This decision — or this mandate for incompatibility, perhaps — has produced countless ramifications. Small things, like using backslashes in file paths rather than forward slashes like any dignified OS., or using a left-handed coordinate system with DirectX instead of right-handed as was used since the dawn of computer graphics. Big things, like obscuring the networking stack under so many countless layers of abstraction that it’s virtually impossible to even imagine what bytes are actually going over the wire. And a thousand other things in between: programming tools that generate a dozen complex files before you even write your first line of code, expensive servers that force a remote GUI terminal on you to do essentially anything despite a few keystrokes being perfectly adequate for everybody else, a programming culture almost allergic to open source licensing. The list goes on and on.
None of this makes you a “bad programmer”. All these differences are perfectly irrelevant if you just want to make 1.6 oz burgers as fast as possible, and commit the rest of your career to an endless series of McDonalds menus. But every day spent in that kitchen is a day NOT spent in a real kitchen, learning how to cook real food, and write real code.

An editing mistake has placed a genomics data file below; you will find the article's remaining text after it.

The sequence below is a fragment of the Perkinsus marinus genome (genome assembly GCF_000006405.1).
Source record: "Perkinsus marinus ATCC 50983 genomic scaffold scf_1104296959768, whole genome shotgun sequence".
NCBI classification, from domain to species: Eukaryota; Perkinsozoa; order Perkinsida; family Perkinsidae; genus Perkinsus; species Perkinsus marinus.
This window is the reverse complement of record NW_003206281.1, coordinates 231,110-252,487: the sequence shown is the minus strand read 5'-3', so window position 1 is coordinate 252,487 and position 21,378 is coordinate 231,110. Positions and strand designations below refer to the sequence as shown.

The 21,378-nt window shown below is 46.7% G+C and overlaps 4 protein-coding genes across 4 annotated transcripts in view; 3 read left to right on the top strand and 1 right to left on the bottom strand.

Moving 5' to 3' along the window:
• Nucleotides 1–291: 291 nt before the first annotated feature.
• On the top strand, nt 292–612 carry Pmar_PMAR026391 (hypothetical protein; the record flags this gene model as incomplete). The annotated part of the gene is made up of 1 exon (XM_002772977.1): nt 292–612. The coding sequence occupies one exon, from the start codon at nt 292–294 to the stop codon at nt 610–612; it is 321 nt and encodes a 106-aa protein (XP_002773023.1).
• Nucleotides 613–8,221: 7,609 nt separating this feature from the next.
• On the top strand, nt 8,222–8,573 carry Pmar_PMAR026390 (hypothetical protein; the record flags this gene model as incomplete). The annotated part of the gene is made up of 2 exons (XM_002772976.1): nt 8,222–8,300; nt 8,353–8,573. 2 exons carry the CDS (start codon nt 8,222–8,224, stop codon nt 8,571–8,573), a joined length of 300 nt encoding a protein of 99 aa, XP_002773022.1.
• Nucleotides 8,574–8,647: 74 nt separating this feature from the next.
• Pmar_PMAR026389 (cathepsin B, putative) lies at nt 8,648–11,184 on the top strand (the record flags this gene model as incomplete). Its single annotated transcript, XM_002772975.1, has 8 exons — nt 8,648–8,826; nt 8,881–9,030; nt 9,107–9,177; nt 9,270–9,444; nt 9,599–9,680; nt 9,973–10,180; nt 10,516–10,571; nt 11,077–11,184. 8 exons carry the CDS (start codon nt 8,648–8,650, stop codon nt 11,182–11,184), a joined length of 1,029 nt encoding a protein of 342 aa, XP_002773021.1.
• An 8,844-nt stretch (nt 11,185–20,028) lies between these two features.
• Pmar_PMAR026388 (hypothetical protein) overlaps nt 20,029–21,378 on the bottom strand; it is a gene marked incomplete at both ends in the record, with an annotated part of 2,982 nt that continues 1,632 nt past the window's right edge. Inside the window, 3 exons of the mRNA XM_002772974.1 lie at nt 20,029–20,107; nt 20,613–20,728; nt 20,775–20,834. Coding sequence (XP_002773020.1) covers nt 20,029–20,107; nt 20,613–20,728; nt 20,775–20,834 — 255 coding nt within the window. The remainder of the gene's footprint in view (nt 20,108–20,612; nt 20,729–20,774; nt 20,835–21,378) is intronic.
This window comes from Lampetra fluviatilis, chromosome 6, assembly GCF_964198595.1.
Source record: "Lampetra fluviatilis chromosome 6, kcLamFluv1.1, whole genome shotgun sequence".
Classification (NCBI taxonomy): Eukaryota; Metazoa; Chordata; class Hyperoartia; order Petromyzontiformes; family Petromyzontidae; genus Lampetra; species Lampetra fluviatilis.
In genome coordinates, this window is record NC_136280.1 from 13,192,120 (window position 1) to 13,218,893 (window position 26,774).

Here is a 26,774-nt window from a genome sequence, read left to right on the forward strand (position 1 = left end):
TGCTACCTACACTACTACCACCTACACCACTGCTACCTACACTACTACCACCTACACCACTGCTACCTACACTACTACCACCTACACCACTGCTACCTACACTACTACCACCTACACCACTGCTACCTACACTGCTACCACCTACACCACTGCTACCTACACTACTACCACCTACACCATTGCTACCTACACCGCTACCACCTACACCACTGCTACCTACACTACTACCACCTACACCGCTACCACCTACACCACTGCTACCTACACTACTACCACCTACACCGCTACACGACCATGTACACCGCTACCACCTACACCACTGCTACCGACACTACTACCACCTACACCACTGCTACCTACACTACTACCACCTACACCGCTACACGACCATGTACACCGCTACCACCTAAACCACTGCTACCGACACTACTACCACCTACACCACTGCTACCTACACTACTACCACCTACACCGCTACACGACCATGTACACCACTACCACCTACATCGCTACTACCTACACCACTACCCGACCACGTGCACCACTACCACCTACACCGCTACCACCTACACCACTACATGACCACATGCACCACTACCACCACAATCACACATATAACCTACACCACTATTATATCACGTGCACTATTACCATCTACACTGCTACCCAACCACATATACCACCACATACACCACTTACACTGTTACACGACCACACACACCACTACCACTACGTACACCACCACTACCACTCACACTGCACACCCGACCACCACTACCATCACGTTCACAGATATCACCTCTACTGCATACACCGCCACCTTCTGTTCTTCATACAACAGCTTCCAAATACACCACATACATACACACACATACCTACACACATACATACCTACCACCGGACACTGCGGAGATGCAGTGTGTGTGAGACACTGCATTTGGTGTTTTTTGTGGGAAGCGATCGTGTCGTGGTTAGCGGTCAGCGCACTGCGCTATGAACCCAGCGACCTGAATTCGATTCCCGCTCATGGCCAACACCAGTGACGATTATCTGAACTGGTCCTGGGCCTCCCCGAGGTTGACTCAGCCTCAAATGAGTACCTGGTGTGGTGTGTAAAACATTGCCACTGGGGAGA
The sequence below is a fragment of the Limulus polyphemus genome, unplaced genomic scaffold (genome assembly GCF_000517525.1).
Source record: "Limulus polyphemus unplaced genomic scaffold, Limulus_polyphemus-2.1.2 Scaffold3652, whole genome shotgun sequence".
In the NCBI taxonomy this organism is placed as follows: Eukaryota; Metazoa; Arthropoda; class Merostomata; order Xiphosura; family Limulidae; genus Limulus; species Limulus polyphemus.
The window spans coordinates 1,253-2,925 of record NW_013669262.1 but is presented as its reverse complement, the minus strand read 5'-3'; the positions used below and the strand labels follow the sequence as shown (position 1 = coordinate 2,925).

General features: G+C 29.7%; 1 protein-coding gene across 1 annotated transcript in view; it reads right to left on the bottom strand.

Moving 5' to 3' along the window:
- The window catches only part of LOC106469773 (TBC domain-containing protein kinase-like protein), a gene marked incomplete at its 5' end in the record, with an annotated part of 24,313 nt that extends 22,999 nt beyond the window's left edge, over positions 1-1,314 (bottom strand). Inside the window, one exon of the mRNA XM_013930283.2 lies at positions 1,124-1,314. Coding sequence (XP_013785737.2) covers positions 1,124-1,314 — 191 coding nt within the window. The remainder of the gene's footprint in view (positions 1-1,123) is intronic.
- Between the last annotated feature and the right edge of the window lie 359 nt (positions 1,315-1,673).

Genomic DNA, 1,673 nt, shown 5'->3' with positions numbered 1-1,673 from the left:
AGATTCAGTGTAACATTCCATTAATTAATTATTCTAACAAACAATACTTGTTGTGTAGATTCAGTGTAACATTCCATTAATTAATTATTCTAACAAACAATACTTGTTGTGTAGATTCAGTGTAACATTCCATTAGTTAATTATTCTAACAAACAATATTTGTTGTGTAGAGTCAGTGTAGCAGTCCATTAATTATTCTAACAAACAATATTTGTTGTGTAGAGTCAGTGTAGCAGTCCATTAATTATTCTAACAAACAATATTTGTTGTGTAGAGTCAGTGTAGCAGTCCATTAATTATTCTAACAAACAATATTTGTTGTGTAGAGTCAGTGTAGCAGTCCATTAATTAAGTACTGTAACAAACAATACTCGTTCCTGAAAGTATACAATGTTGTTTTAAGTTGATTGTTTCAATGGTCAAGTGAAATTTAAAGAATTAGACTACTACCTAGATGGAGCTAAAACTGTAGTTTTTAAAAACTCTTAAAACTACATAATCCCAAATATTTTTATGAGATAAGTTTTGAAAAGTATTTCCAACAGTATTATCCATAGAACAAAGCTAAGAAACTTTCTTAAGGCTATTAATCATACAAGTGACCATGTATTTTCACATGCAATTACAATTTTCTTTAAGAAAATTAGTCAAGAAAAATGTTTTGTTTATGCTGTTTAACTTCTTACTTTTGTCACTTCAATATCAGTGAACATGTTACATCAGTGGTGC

Even worse, every day spent learning a Microsoft kitchen takes TWO days to unlearn, meaning once you get a reasonable way down the .NET career path, there is almost no going back. You become so steeped in tools and techniques that have absolutely no relevance outside of .NET that you are actually less valuable to a startup than had you just taken a long nap.
So what’s the moral of this whole story? Two things:
- If you ever want to work in a startup, avoid .NET. It does you no favors.
- If you are a startup looking to hire really excellent people, take notice of .NET on a resume, and ask why it’s there.
It might sound harsh, and it is. But sometimes we only have squirrels to eat, and we need them to taste good.
-david (Follow us at https://twitter.com/expensify)
Saturday edit: Wow, this post has hit quite a nerve. Had I known it was going to take the internet by storm I probably would have been a bit more careful with my word choice (especially referring to .NET as a language, doh!). But just to clarify a couple points, 24-hours into the storm: